International law is undoubtedly part of the law of this land. 2 Butler's Treaty-making Power, 187, 223; Love v. United States, 29 Ct. of Cl. 332; Ekiu v. United States, 142 U.S. 651; McEwan v. Zimmer, 38 Mich. 765; Hilton v. Guyot, 159 U.S. 113; Paquette Habana, 175 U.S. 677; Bank v. Earle, 13 Pet. 519, 589; Story's Con. Laws, § 618.
Such is the rule in Great Britain, under Employers' Liability Act of England, enacted in 1880, Lord Campbell's Act of 1846, and the "Fatal Accidents Act," although the acts themselves are silent on this point. Ruegg's Employers' Liability, 7th ed., 148; Davidson v. Hill, 2 K.B. (1901) 606; Elliott, Workmen's Compensation, 6th ed., 311; Baird v. Savage, 43 Scot. Law Rep. 300 (1906); Krzus v. Crow's Nest Coal Co., Law Rep. App. Cas. 1912, 590.
If the statute meant otherwise, it should have said so in plain words. See 6 Butterworth's Workmen's Compensation, 271; Davidson v. Hill, 70 L.J., K.B., 1901, 788; Varesick v. British Columbia Copper Co., 12 B.C. 286, 1906.
By the laws of international reciprocity and comity this country is bound to extend the same rights and benefits, under our own laws, to British subjects.
This is not any new or strange doctrine. United States v. O'Keefe, 11 Wall. 178, 183.
Under the plain reading of the state statute itself plaintiff in error can recover. Endlich, Inter. Stat., § 4.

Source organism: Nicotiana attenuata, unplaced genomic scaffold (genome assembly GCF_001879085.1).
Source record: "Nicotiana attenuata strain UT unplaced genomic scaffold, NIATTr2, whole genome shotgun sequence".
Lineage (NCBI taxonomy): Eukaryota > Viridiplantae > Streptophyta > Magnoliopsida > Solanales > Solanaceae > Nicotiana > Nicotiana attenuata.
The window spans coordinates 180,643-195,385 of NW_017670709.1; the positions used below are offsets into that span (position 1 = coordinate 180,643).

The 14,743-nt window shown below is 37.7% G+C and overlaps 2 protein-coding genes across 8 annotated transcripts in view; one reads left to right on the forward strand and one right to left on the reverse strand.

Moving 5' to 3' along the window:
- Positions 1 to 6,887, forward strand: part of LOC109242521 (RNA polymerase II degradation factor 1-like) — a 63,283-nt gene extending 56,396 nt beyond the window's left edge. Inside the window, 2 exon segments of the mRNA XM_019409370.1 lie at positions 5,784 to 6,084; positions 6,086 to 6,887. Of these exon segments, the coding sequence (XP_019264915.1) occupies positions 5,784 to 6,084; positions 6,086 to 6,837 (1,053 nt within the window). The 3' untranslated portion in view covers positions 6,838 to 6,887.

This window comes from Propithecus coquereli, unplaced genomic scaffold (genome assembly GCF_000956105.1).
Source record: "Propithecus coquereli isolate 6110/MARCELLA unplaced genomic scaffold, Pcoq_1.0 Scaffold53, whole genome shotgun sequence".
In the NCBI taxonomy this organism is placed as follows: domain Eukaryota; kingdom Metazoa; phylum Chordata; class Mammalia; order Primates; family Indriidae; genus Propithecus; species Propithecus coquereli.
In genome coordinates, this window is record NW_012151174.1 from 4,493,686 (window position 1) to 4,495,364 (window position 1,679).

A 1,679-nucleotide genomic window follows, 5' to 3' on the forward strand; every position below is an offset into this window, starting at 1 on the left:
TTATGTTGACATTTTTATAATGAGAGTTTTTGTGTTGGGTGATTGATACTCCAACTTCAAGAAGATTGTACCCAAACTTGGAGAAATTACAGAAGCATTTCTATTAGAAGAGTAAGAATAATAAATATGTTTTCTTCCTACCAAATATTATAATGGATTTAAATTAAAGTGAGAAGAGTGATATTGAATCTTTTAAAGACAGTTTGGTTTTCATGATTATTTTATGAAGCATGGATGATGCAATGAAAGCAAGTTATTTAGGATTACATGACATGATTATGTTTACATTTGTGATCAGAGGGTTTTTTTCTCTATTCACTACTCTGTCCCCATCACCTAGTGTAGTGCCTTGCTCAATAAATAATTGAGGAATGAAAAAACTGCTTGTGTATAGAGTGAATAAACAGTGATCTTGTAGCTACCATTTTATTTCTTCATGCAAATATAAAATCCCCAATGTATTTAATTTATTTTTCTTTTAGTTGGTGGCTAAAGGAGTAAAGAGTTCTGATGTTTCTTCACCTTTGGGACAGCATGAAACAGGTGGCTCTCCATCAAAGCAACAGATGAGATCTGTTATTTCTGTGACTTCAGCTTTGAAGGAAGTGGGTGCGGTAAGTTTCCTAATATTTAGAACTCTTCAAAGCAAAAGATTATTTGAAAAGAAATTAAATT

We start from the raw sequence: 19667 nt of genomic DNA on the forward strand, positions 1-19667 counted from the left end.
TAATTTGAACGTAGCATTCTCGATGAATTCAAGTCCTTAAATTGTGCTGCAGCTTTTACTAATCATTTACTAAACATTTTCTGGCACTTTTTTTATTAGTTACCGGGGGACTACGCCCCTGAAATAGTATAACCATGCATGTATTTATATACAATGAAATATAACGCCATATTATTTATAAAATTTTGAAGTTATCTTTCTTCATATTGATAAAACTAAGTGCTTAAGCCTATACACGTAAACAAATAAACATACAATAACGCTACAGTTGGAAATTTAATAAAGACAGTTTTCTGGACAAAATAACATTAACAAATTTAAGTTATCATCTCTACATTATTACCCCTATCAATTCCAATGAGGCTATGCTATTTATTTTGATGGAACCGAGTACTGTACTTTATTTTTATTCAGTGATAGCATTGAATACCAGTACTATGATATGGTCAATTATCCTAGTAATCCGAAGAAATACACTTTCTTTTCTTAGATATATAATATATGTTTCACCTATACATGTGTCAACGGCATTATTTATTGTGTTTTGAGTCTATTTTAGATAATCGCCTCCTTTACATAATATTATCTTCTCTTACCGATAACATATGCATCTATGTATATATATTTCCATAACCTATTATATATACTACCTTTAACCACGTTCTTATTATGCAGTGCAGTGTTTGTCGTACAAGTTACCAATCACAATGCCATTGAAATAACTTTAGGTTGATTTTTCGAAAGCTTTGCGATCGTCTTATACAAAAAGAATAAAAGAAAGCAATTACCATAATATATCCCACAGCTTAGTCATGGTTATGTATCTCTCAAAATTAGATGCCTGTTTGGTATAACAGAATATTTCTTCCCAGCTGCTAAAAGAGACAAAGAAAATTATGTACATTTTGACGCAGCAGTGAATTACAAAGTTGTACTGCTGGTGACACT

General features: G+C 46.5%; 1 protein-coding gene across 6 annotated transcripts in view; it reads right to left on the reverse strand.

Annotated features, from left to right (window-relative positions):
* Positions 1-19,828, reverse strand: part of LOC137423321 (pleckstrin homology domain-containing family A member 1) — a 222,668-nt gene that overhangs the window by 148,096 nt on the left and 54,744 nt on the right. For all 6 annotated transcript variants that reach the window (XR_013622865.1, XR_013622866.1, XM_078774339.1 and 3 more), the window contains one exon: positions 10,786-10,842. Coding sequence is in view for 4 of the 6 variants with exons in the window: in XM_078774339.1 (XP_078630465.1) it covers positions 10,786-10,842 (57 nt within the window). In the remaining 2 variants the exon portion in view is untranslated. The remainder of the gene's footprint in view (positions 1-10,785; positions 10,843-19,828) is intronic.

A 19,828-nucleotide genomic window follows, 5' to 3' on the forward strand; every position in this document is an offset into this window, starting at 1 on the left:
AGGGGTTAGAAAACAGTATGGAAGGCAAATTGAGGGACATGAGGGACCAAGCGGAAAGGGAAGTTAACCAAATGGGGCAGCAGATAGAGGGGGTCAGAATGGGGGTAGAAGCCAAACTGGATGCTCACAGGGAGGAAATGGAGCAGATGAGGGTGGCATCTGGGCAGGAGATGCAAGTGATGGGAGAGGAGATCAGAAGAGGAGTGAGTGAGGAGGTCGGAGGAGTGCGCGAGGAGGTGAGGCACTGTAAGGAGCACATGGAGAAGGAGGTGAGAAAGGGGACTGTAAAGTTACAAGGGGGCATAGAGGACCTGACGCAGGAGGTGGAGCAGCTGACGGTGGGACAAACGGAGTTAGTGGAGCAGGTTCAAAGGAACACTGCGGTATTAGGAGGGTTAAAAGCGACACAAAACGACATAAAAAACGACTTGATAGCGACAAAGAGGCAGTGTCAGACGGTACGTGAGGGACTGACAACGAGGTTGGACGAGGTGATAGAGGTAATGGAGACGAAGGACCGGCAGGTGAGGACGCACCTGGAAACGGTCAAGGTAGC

Where the language of an act is so clear and explicit as not to be open to construction, its construction cannot be changed by the practice of the departments, however long continued. United States v. Graham, 110 U.S. 219; Thornley v. United States, 113 U.S. 310.
A statute must be held to mean what the language imports. When it is clear and imperative, reasoning ab inconvenienti is of no avail, and there is no room for construction. The Cherokee Tobacco, 11 Wall. 616; United States v. Temple, 105 U.S. 97; Lake County v. Rollins, 130 U.S. 662; Bate Refrigerating Co. v. Sulzberger, 157 U.S. 1.
So universally has this come to be regarded as the true rule of interpretation, that where the legislatures of the individual States have passed compensation acts and have decided that where non-resident aliens are excluded from the benefits of the Act a provision to that effect has been inserted. See Workmen's Compensation Act New Jersey, 1911, ch. 95, § 12; Act of Washington, 1911, ch. 74, § 3; New Hampshire Act, 1911, ch. 163, § 6.
For specific provisions in regard to aliens, see Wisconsin Act, 1911, ch. 50, § 10, par. 5; and see McMillan v. Spider Lake Mill Co., 115 Wis. 332; Michigan Act, 1912, No. 3, § 7.
The New York Act, ch. 816, 1913, § 17, makes its provisions applicable to non-resident aliens.
The acts of other States appear to be silent on the subject. Bradbury's Workmen's Compensation.
The California Act 1911, ch. 399, has been construed by the board to include in its benefits non-resident aliens. See Boyd's Workmen's Compensation, § 263.